That Lady in Ermine is a 1948 adaptation of a German operetta, which had previously been adapted into a stage play and a silent film. It stars Betty Grable, Douglas Fairbanks Jr., and Cesar Romero. It was directed by Ernst Lubitsch and an uncredited Otto Preminger.
On the wedding night of Countess Angelina of Bergamo (a Real Life place in northern Italy), her small state is invaded by Hungarian hussars. Her newlywed husband is forced to flee, and the invading army comes in unopposed.
Hope comes instead from a supernatural force. Francesca "The Lady in Ermine", a previous countess from three centuries ago had saved the castle before from invaders, wearing nothing but an ermine coat; even her feet were bare. The other ghosts in the castle appear and call on Francesca's spirit to once again save the day. It turns out Francesca's legendary act, and how she plans to save this nation again, aren't as simple as it seems.
This was Ernst Lubitsch's last film; he died just over a week after filming started. Otto Preminger took over and completed the film, but asked not to be given a directorial credit out of respect for Lubitsch.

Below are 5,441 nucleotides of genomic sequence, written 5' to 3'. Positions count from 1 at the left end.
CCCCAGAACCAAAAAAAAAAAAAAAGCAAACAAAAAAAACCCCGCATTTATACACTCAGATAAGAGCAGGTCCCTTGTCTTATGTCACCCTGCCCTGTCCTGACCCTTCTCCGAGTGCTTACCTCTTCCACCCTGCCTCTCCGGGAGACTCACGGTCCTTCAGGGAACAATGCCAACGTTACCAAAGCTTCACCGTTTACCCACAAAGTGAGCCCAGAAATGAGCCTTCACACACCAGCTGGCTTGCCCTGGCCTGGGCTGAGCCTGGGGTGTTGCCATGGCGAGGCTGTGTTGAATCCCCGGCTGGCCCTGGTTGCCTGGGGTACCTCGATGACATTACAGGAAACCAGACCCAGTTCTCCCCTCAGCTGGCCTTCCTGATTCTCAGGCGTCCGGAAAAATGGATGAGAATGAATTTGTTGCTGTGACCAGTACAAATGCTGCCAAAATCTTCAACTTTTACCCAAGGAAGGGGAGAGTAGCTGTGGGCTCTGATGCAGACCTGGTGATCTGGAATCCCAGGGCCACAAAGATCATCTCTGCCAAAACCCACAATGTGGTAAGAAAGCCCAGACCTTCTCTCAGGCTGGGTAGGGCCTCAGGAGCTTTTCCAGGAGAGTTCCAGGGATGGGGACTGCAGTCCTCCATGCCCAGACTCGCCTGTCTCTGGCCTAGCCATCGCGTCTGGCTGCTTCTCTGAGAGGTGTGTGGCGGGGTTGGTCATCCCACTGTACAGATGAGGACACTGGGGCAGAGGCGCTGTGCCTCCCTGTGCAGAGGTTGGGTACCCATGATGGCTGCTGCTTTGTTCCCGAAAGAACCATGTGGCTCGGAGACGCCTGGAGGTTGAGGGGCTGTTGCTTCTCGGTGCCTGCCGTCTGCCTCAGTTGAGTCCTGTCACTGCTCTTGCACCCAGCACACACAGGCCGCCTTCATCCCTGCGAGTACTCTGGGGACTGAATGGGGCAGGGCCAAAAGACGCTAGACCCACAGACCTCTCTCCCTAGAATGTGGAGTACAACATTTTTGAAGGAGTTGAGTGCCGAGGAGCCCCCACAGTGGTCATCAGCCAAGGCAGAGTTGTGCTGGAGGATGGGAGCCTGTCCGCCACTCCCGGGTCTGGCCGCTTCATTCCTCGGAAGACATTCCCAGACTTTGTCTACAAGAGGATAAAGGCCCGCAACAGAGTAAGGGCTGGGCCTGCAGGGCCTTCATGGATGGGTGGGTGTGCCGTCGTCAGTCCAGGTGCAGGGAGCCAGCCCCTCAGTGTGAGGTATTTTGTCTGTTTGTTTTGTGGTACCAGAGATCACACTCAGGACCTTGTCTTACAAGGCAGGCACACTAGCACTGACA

Not to be confused with the Leonardo da Vinci painting "Lady With an Ermine".
Provides Examples Of:
- Ermine Cape Effect: Aside from the dream dress, Francesca wears only her ermine coat from the painting.
- Femme Fatale: Francesca's mystique is this. The details known of what happened are that she went into the tent of the Duke of the invading force, and then stabbed him in the back.
- Leg Focus:
- The 19th-century dress Francesca wears has nothing under the crinoline, so Grable can lift it up and show off her gams.
- The way the ermine coat is cut also seems designed to show off her lower legs.
- Mistaken for Cheating: Angelina's husband annuls the marriage due to this.
- Pimped-Out Dress: A few, from Angelina's wedding dress, to the dream dress Francesca wears.
- Pretty in Mink: The eponymous ermine coat, and at the end, Angelina wears a white ermine coat, hat, and muff which effectively became a wedding dress at the end.
- Rule of Symbolism: In-Universe. When appealing to the 16th century invaders, Francesca wears an ermine coat to show her noble lineage, and bare feet to show she's being humble.
- Undead Barefooter: Francesca is a ghost who always appears barefoot because she was depicted this way in the painting.